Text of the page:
But you know, that's not really how Java happened, right? It was a popularized first as a browser plug-in, before gaining popularity running servers.

"Apple should pull the plug on the iPhone."

John C. Dvorak, 2007
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"Apple should pull the plug on the iPhone."

John C. Dvorak, 2007
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post #11 of 21
available from Oracle since last week:
java version "1.7.0_04"
Java(TM) SE Runtime Environment (build 1.7.0_04-b21)
Java HotSpot(TM) 64-Bit Server VM (build 23.0-b21, mixed mode)
post #12 of 21
Quote:
Originally Posted by Suddenly Newton View Post

 

Madness?

 

I couldn't resist...

 

But you know, that's not really how Java happened, right? It was a popularized first as a browser plug-in, before gaining popularity running servers.

 

I didn't mean to imply an historical order between the two usages. But in any event, hopefully removing the plugin from the default OS X install will mean fewer people will be dining in hell.

post #13 of 21
Quote:
Originally Posted by ascii View Post

Goodbye Java. You are a perfectly good programming language to deploy on a locked down corporate LAN, but putting the entire platform in a browser plugin, and then deploying on the public Internet? Madness.


Oracle's java is a download - just like it is on all other platforms. Though running Java clients is not the typical pattern. JavaFX may change that...though I haven't looked into it. Most companies use Java on the server side and leave the client on the web via JavaScript, ActionScript, ASP.NET, etc.

It is useless for sheep to pass laws outlawing carnivorism when the wolf is of a different mind.
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It is useless for sheep to pass laws outlawing carnivorism when the wolf is of a different mind.
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post #14 of 21

Would it be possible for Java to be selectively activated only for approved websites?  For example I use Etrade and much of their site uses Java.  Since the site is a trusted one and I approve of any data transfers couldn't Safari be configured to recognize that and allow Java to run?  Site I don't approve would not have access to Java.  This would of course require some reengineering of Safari, but aside from phishing it would help prevent drive by infections/attacks.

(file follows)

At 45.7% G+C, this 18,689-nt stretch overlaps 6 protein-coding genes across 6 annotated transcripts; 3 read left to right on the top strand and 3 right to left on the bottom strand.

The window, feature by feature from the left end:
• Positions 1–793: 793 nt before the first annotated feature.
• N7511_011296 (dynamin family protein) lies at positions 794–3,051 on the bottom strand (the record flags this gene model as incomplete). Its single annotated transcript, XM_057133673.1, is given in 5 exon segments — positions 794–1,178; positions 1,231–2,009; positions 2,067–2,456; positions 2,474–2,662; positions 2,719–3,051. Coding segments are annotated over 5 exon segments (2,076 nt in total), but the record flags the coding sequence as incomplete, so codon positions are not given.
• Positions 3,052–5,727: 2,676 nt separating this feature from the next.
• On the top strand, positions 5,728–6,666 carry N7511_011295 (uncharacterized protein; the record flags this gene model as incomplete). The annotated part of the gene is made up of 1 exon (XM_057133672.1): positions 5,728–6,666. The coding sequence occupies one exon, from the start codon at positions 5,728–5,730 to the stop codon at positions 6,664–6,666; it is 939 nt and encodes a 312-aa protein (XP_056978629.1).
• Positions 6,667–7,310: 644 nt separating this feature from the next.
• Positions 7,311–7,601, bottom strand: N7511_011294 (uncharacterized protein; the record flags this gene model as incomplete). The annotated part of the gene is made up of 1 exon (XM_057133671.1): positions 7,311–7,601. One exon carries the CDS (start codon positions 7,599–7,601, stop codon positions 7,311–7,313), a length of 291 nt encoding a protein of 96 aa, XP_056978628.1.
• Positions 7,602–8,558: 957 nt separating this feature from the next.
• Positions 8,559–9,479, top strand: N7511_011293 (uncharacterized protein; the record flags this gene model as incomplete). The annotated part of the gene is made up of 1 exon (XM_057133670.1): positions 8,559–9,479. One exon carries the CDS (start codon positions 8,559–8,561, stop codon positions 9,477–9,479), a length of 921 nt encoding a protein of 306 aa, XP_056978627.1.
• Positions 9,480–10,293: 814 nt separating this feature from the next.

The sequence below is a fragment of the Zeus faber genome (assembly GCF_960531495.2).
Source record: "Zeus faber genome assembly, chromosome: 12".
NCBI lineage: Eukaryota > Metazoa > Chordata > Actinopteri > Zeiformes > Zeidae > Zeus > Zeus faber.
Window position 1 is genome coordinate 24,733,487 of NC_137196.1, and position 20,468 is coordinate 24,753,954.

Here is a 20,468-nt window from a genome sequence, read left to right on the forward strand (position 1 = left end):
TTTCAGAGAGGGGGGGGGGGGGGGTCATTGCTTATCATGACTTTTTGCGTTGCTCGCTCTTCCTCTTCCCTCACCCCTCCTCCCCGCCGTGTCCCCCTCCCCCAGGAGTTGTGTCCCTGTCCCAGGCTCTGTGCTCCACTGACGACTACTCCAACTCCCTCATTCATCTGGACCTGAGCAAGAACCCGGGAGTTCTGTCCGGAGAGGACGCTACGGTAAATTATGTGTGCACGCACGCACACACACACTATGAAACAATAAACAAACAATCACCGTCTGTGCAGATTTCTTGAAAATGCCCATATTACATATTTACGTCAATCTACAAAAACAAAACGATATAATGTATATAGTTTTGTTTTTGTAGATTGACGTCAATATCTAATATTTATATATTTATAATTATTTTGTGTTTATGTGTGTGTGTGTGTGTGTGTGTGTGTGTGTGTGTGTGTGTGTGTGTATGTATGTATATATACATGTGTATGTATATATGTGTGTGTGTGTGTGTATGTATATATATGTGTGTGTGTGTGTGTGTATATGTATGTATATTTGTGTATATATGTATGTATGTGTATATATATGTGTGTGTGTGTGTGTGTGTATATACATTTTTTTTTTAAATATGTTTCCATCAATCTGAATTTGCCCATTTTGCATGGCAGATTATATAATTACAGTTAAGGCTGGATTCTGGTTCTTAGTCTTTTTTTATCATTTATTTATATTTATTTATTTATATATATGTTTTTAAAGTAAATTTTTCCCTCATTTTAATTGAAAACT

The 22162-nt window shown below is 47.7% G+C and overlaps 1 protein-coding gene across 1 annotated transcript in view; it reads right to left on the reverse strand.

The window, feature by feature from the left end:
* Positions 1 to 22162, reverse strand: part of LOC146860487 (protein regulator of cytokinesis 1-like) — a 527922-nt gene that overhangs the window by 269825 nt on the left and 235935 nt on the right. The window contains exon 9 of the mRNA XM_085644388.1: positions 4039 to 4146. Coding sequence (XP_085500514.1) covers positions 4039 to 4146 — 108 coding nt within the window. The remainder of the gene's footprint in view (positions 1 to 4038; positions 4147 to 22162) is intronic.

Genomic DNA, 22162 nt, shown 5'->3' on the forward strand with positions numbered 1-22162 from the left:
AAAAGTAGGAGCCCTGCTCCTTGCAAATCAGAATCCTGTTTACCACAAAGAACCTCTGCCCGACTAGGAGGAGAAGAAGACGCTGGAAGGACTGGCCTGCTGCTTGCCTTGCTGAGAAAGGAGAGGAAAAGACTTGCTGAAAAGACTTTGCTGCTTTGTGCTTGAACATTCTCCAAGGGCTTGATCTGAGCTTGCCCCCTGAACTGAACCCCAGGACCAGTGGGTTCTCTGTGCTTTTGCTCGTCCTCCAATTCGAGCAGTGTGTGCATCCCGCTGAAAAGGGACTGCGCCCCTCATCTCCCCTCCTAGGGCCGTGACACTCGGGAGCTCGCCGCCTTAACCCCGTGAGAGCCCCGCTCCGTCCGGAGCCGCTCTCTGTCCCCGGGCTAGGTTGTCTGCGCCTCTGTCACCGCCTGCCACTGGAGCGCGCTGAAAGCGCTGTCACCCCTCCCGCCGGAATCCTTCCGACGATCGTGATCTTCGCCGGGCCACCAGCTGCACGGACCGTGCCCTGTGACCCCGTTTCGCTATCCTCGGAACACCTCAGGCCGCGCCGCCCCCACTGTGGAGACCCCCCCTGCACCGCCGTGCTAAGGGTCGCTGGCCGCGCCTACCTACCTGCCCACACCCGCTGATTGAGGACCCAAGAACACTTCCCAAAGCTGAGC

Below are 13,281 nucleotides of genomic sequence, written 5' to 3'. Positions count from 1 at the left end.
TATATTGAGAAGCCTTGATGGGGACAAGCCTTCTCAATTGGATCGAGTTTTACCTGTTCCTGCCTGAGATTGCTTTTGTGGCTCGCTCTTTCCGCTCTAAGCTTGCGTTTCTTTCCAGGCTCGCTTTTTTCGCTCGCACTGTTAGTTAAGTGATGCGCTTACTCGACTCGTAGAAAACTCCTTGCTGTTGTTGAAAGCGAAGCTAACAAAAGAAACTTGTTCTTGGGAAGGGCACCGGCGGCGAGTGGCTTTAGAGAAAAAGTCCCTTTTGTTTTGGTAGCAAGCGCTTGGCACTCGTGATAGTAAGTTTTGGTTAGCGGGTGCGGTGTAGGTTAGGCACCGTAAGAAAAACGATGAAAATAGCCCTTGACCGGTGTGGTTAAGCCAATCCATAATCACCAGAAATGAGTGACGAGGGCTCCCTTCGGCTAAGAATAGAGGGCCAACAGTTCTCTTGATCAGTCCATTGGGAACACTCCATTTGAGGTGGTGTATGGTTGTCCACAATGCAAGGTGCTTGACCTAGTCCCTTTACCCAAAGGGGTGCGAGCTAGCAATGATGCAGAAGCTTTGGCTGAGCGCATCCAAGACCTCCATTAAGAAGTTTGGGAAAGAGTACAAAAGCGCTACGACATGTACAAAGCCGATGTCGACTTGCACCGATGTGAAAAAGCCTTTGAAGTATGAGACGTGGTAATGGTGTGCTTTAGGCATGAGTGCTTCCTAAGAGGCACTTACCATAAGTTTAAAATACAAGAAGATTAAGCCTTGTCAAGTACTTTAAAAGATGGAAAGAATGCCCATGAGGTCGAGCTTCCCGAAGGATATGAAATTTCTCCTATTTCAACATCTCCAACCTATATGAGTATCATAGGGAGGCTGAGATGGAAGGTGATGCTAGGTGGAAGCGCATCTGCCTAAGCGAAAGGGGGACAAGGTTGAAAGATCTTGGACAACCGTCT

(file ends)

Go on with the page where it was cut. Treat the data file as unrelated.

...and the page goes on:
post #15 of 21

Are you sure eTrade's site uses Java? I thought it just used Javascript, which isn't really affected by all this Java malware and Java bug exploit stuff. I don't use eTrade currently, but as of about a year or so ago, its site only used Javascript if I recall correctly, and not Java.


Edited by jonyo - 5/5/12 at 7:54pm
post #16 of 21

Ok, time to kill off both Flash AND Java -- nothing but problems.  After all, Java was SUN's answer to OpenStep, and Cocoa is today's OpenStep...  Remember McNealy's claim of "all the wood behind one arrow" when announcing OpenStep for Solaris, and then killing OpenStep when Java came out?!  Be gone Java!

 

472.gif

post #17 of 21
Quote:
Originally Posted by libertyforall View Post

Ok, time to kill off both Flash AND Java -- nothing but problems.  After all, Java was SUN's answer to OpenStep, and Cocoa is today's OpenStep...  Remember McNealy's claim of "all the wood behind one arrow" when announcing OpenStep for Solaris, and then killing OpenStep when Java came out?!  Be gone Java!

 

472.gif

 

 

 

 

 

 

Agreed.

post #18 of 21
Quote:
Originally Posted by I am a Zither Zather Zuzz View Post



Agreed.

Tell that to all the fortune 500 companies that run their businesses on Java on the server. Also, desktop Java GUIs (ie Swing) aren't entirely dead for custom stuff.

Agreed about killing Flash.
post #19 of 21

Try looking at Click to Plugin extension for Safari to allow Java applets on a particular site.

post #20 of 21
Quote:
Originally Posted by ltcommander.data View Post

If I'm not mistaken, Oracle is only supporting Java 7 on the Mac and Java 7 will only be officially supported for OS 10.7 Lion. This announcement then basically means Java SE 6 support for Mac, whether bug-fix or security fix, is dead and Java support for Snow Leopard is dead.

 

http://www.computerworld.com/s/article/9226696/Snow_Leopard_users_most_prone_to_Flashback_infection

 

This would seem problematic, because the user-base for Snow Leopard is actually still slightly larger than Lion. I'm guessing Java SE 6 is likewise still more widely used by developers than Java 7. Ideally, Apple would continue to support their Java SE 6 implementation in Snow Leopard and Lion through to the end of 2012 to coincide with Oracle's official consumer Java SE 6 EOL. By that time Mountain Lion would be released to drive down Snow Leopard user-base, the Java 7 Mac runtime would actually be shipping to consumers instead of just a developer beta, and overall Java 7 adoption would be higher.

If Apple follows past practices, as soon as Mountain Lion is released, all secuirty and bugfix support for Snow Leopard will terminate anyway.  We may see one final batch of fixes as Apple cleans house from all their existing outstanding issues, and then the taps will close forever.

 

Oh sure, some new versions of certain Applications may continue to be released for a little while with support for Snow Leopard - such as iTunes, which is a revenue-generating tool.

 

But other than that... Snow Leopard (and by extension, all 32-bit Intel based Macs) will be just as much of a no-go for any security-conscious users as Leopard and Tiger (and by extension, all PowerPC-based Macs) already are.

post #21 of 21
Quote:
Originally Posted by doh123 View Post

hopefully thats a joke... or you are totally clueless.

Nope, I just wouldn't quit and call something good.